The world is in love with Prime Minister Justin Trudeau.
They love his hair. They love his socks. They love his young, picture-perfect family.
They love the fact he’s not U.S. President Donald Trump.
The New York Times’ Nicholas Kristof has named him the leader of the free world. Rolling Stone put Trudeau on the cover with a caption, “Why Can’t He Be Our President?”
(For the record, only American citizens can run for president.)
Nearly two years into his political mandate, Trudeau still draws massive crowds — both at home and abroad.
Call it Trudeau-mania 2.0. Call it an obsession. Call it whatever you want, the global fawning has put Canada at the heart of international politics.
A glance at international headlines would suggest only German Chancellor Angela Merkel and perhaps now French President Emmanuel Macron (who has been trying to brand himself as the French version of Trudeau) have earned equivalent global respect.
Some would argue the world’s obsession with Trudeau has been inflated thanks to the ongoing chaos in Washington.
He’s the anti-Trump, a young feminist who loves the Tragically Hip, will gladly march in a Pride parade and constantly espouses the benefits of multiculturalism.
Dairy and softwood lumber aside, Trudeau and his advisers have, for the most part, managed to avoid Trump’s wrath.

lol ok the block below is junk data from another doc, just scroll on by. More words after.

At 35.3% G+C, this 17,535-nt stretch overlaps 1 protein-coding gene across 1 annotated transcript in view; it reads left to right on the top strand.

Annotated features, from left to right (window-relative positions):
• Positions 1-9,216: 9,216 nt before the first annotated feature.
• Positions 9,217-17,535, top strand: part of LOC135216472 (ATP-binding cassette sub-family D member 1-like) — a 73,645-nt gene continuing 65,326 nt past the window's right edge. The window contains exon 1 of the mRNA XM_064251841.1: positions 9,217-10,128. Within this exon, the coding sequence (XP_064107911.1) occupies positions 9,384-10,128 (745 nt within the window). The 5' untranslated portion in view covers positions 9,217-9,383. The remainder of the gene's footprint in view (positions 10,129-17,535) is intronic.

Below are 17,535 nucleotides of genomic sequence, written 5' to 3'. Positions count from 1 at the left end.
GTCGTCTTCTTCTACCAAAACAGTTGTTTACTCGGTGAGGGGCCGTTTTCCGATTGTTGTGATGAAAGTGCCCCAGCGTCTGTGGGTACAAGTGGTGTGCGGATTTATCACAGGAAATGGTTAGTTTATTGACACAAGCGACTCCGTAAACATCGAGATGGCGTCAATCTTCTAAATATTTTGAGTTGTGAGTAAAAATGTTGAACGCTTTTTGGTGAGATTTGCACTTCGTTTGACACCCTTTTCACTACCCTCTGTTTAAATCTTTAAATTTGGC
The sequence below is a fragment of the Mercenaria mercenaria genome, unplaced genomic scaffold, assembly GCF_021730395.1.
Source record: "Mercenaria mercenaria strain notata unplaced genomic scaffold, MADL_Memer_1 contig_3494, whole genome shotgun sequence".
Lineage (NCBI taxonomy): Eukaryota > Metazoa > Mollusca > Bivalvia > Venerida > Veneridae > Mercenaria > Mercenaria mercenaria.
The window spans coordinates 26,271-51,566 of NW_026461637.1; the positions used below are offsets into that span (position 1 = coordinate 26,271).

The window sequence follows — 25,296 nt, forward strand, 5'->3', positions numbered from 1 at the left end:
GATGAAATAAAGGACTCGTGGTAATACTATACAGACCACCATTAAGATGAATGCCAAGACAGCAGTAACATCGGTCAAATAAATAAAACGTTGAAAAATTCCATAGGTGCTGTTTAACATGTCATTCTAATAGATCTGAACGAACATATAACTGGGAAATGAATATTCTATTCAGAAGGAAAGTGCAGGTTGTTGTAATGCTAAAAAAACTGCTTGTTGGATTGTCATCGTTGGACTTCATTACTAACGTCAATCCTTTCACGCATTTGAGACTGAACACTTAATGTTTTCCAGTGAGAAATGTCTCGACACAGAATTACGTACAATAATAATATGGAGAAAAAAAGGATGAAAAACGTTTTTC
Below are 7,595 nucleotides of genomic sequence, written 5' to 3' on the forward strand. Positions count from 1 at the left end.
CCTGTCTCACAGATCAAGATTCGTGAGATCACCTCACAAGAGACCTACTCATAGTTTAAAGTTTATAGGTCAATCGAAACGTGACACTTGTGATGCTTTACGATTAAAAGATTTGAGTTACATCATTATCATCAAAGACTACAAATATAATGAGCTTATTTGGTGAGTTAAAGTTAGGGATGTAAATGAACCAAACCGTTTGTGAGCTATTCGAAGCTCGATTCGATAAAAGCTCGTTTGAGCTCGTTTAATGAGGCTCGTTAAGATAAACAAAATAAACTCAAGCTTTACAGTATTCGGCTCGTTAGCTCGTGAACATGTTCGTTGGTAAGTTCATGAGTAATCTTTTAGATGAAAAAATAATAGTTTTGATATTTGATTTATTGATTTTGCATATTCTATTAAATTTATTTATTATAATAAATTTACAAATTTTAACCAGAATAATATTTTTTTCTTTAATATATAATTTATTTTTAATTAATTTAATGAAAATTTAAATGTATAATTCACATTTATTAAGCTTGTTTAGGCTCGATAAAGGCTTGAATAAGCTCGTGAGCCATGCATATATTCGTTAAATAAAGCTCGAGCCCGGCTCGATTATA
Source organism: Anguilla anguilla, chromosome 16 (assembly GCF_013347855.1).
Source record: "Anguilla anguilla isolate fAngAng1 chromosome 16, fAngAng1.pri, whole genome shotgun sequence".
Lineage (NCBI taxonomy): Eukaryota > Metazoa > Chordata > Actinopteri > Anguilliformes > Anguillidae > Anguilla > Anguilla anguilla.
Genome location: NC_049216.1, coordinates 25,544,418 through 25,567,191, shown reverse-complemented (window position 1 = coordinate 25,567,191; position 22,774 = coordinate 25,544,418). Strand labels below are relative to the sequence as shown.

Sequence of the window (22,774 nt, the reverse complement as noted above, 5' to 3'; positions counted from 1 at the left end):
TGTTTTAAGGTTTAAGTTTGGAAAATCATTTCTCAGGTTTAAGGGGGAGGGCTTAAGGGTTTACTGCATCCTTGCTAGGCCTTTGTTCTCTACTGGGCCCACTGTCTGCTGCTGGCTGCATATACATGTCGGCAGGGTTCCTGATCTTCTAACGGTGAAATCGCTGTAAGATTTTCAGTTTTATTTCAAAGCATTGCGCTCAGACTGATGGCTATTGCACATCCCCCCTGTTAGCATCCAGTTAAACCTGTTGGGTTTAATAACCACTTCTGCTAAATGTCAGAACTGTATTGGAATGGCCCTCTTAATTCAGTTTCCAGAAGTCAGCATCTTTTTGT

The American president has said repeatedly he “loves Canada.”
U.S. officials have withstood a barrage of visits from Canadian ministers, premiers and officials since Trump’s election.
Not one of those visits has been deemed a disaster — a result, it’s fair to say, that can’t be echoed by other countries such as New Zealand, Australia, Taiwan and Britain, to name a few.
Ottawa has so far been able to contain the American elephant. For how long remains to be seen.
In the current minefield that is international diplomacy, Trudeau and his team will need to rely on every tool at their disposal in the upcoming renegotiation of the North American Free Trade Agreement.
The world has admired Canada before. It’s a respect entrenched in global history.
After all, we were key allies on the beaches and trenches during the First and Second World Wars. Lester B. Pearson won the Nobel Peace Prize for de-escalating the dicey Suez Crisis. It was a Canadian diplomat who drafted the United Nations’ Human Rights Declaration.
Canada helped American diplomats escape the Iranian hostage crisis and sent peacekeepers on missions to countries such as Rwanda, Kosovo and Sierra Leone. It was Canadian soldiers who suffered the highest casualties in Afghanistan.
Canadians invented insulin and the artificial pace maker and discovered a vaccine treatment for Ebola.
History has remembered great leaders not for their looks, but for their actions.
Amidst rising global uncertainty and political instability, the world has decided to lean on Trudeau for direction.
It’s a huge responsibility to bear.
Here at home, critics have said Trudeau is a man of many ideas who struggles with turning them into practical and useful policies.
How that plays out on the global stage remains to be seen.